The mean age of infertile women was 27.59 years old. The difference between mean age for both difficult and easy real transfer was not significant (p=0.067). From the total of 160 mock ET, the Wallace catheter passed easily in 144 (90%) of them. In the remaining 16 cycles (10%), a tenaculum and or a rigid cannula had to be used. From 144 cases of easy mock ET, real ET was easy in 121 (84%) cases and in 23 (16%) cases difficulty was met in real ET. From 16 cases of difficult mock ET, there were 8 cases (50%) of difficult real ET and 8 cases (50%) of easy real ET (table I). The Chi square test shows that there is a significant relation between easy mock and easy ET (p=0.001, χ2=10.67).The overall clinical pregnancy rate in both difficult and easy transfer was 35%. The pregnancy rate for easy real ET was 37.2% and for difficult real ET was 25.87%. However, the difference was not statistically significant (χ2=1.21) (table II).
Embryo transfer is the final and most critical step in IVF cycles. About 80% of patients undergoing IVF reach the embryo transfer stage (1), but only minority of them achieves pregnancy. Some mechanical factors might account for lack of implantation (2). Initiation of uterine contractility is one important factor that may lead to an immediate or delayed expulsion of embryo (6-8). Stimulation and traction of cervix by tenaculum causes the release of oxytocin (8,9) and touching the uterine fundus is another cause of uterine contraction (10). Improper placement of the embryo into the uterine cavity is another important factor that may lead to a desperate end to an elaborated process. Therefore, it is important to evaluate the uterine cavity before the IVF cycle in order to ensure the proper placement of the embryo. It has been demonstrated that performing a mock ET significantly improves the pregnancy rate (2). This procedure is important to evaluate the length and direction of the uterine cavity and cervical canal and to choose the most suitable catheter for the embryo transfer. It also helps to discover any unanticipated difficulty in passing the catheter through cervical canal, such as pinpoint external os, cervical polyp or anatomical distortion of cervix from previous surgery or due to congenital anomalies. The mock ET can be done before the stimulation cycle or even right before the actual embryo transfer (3). It seems that mock ET before the stimulation cycle enable us to determine the most suitable catheter and technique for transfer before beginning the cycle, so we will not confront a difficult or even impossible ET without having the required equipment and facilities. According to Sharif et al (3) there is a possibility that the direction of the uterus would change, so the real transfer won't be the same as mock ET. The consistency in the uterine position between mock and real ET has been studied by Henne and Milki (5). They find out that retroverted uterus at mock ET will often change position and become anteverted at real ET (55%), but only 2% of anteverted uterus converted to retroverted at real ET. They suggest that the enlarged ovaries resulting from controlled ovarian hyperstimulation has some role in the conversion of uterine position (5). Their study can explain our finding, which 16% of easy mock ET were converted to difficult real ET. The correlation was highly significant (χ2=10.676, p=0.001). The impact of difficult ET in clinical pregnancy rate is a subject of debate. In the literature, some studies have shown that there is a correlation between difficult ET and reduced pregnancy rate (11,12), whereas some studies have suggested that difficult or repeated ET does not adversely affect the outcome of IVF (13). These contradictory findings may be explained by different definition of difficult ET and or patient selection. In our study pregnancy rate of easy and difficult transfer were 37.2% and 25.8% respectively. The difference was seen but it was not statistically significant that may be explained by the small sample size.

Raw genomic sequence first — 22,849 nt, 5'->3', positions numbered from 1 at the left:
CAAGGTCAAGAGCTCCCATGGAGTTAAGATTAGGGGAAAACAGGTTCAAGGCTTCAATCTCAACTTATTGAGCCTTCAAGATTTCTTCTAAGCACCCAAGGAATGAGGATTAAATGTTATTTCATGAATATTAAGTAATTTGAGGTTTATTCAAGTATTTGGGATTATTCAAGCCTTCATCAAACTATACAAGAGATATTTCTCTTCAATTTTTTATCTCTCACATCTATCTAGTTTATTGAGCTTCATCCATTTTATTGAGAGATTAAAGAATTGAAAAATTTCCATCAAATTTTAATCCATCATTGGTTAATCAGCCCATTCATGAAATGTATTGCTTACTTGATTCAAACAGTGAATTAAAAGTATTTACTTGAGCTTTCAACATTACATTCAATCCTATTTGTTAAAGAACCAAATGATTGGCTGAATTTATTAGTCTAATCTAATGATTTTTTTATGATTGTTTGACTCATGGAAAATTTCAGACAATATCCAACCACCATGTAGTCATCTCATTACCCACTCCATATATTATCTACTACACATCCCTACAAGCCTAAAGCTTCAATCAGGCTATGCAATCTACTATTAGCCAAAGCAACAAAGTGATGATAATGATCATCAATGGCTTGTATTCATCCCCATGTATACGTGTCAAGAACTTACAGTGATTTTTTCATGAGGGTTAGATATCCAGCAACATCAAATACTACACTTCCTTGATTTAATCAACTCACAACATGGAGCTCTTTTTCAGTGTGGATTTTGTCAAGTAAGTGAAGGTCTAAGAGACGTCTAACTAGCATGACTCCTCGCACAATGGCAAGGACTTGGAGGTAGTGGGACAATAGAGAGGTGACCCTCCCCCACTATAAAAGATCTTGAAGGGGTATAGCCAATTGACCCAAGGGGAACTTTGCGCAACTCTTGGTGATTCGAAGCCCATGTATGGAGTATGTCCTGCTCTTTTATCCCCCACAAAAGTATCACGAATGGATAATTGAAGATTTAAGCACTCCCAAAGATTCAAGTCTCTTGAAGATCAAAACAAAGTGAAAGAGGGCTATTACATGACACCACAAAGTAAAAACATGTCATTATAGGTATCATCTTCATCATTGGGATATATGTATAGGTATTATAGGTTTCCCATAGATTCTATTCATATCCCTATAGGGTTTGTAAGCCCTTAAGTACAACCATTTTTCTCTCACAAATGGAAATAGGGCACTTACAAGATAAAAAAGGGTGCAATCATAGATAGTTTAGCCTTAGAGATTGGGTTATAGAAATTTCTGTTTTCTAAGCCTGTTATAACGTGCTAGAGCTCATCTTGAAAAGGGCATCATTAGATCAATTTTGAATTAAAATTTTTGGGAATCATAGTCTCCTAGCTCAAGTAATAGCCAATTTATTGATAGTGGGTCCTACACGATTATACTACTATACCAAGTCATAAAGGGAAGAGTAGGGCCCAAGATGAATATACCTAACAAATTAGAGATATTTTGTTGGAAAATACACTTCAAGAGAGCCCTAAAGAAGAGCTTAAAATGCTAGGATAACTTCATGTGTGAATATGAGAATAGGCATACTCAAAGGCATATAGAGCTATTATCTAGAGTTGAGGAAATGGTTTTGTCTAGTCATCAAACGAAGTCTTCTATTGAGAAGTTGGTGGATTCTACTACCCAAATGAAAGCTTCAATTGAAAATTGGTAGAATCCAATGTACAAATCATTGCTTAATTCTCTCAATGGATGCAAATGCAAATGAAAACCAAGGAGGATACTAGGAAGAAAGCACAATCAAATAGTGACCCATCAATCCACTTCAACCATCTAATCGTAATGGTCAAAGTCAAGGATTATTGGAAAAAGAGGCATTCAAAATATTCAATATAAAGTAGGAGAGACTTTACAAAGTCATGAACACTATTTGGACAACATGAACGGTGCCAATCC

Mock ET before beginning of the treatment cycle is highly consistent with real ET. Therefore, we can suggest it a reliable method for prediction of the technique of real ET. Difference between pregnancy rate in easy and difficult real transfer was not statistically significant (37.2% versus 25.8%), but it was clinically important.
We are deeply grateful to Dr. Aliakbarzadeh for data collection. We are also indebted to Dr. Mohammad Taghi Shakeri for statistical analysis.
© Copyright 2006 - Iranian Journal of Reproductive Medicine